[T]he power of the federal court in the Northern District of Alabama was invoked by T & R when they initially filed the complaint on these contracts in that jurisdiction. We conclude that, once invoked, the power of the court to enter a judgment on the arbitrator's award which was an outgrowth of the original action was sufficient to satisfy the jurisdictional requirements.
Id. at 1279. Similar reasoning supports jurisdiction here. By Paragraph 7.6 "each [party] agrees to be bound by the result of said arbitration." As in T & R Enterprises, Place St. Charles invoked the district court's power when it filed its complaint on this contract.
Place St. Charles argues that even if the arbitration provision is enforceable, the absence of an express provision for judicial enforcement supports its argument that the parties intended to arbitrate only pre-completion disputes. We are unpersuaded. As we have explained, since the arbitration provision can reasonably be interpreted to govern this case, the federal policy favoring arbitration requires that we uphold the district court's order.III
Two other law suits have arisen from the Place St. Charles construction project: Binswanger Glass Co. v. J.A. Jones Construction Co. and J.A. Jones Construction Co. v. H & W Steel Erectors, Inc. In Binswanger, the curtain wall subcontractor, Binswanger, is suing for payments due on its subcontract. Jones Construction has counter-claimed for alleged faulty and tardy construction by Binswanger.
In H & W Steel, Jones Construction seeks recovery for the faulty construction of the floor slabs and the accompanying delay in achieving substantial completion. H & W, in defending the suit, argues that other defects in the construction caused the delay. H & W has also joined as third-party defendants Place St. Charles and Aetna Casualty & Surety, Jones Construction's surety in the case.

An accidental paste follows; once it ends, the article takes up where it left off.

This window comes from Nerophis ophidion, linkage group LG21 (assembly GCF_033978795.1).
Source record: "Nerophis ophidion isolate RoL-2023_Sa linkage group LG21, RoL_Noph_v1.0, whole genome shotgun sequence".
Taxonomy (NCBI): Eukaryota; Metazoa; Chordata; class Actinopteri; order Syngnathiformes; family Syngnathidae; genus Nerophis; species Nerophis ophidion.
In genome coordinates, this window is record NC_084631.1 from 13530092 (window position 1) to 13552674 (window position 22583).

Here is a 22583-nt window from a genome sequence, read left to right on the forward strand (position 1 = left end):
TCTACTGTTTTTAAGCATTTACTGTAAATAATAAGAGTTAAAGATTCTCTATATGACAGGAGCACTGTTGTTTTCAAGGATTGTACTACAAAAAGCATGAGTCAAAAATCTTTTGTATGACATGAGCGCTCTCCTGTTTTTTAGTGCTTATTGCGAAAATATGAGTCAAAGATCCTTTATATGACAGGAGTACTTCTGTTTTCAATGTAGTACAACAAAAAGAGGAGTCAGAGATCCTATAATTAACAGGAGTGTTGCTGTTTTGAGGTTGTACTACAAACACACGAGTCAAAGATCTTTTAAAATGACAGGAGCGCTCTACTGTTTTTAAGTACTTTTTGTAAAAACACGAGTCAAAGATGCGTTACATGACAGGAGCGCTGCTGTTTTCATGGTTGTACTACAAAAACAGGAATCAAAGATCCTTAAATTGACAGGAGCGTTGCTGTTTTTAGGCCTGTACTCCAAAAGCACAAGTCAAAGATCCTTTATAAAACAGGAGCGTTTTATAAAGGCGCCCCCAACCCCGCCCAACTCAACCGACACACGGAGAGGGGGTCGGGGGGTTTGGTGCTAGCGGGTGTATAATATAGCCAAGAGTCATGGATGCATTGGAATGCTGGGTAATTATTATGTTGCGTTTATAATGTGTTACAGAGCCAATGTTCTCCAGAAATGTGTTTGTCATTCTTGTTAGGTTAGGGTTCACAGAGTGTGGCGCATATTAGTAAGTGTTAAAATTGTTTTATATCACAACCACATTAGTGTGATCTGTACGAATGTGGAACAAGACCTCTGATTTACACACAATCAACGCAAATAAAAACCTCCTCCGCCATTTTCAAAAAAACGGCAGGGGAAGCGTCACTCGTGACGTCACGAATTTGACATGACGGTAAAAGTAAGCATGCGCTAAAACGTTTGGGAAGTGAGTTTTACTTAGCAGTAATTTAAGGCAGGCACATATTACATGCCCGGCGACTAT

Place St. Charles contends that Jones Construction should be estopped from enforcing any right to arbitration because Jones Construction did not abide by General Condition 10.1, which provides in part:
The Contractor agrees to preserve and protect the rights of the parties under the Contract with respect to Work to be performed under subcontract and to ... enter into contracts or written agreements with his Subcontractors to require them to perform their Work in accordance with and subject to the terms and conditions of the Contract Documents.... The Contractor agrees that he will incorporate the terms and conditions of the Contract Documents and Loan Agreement into all agreements he enters into with his Subcontractors.
Place St. Charles argues that if Jones Construction had complied with this provision, then all the claims arising from this project could be arbitrated together.
In Miller Brewing Co. v. Fort Worth Distributing Co., 781 F.2d 494, 497 (5th Cir.1986), we stated:
Waiver will be found when the party seeking arbitration substantially invokes the judicial process to the detriment or prejudice of the other party. "The right to arbitration, like any other contract right, can be waived. A party waives his right to arbitrate when he actively participates in a law suit or takes other action inconsistent with that right."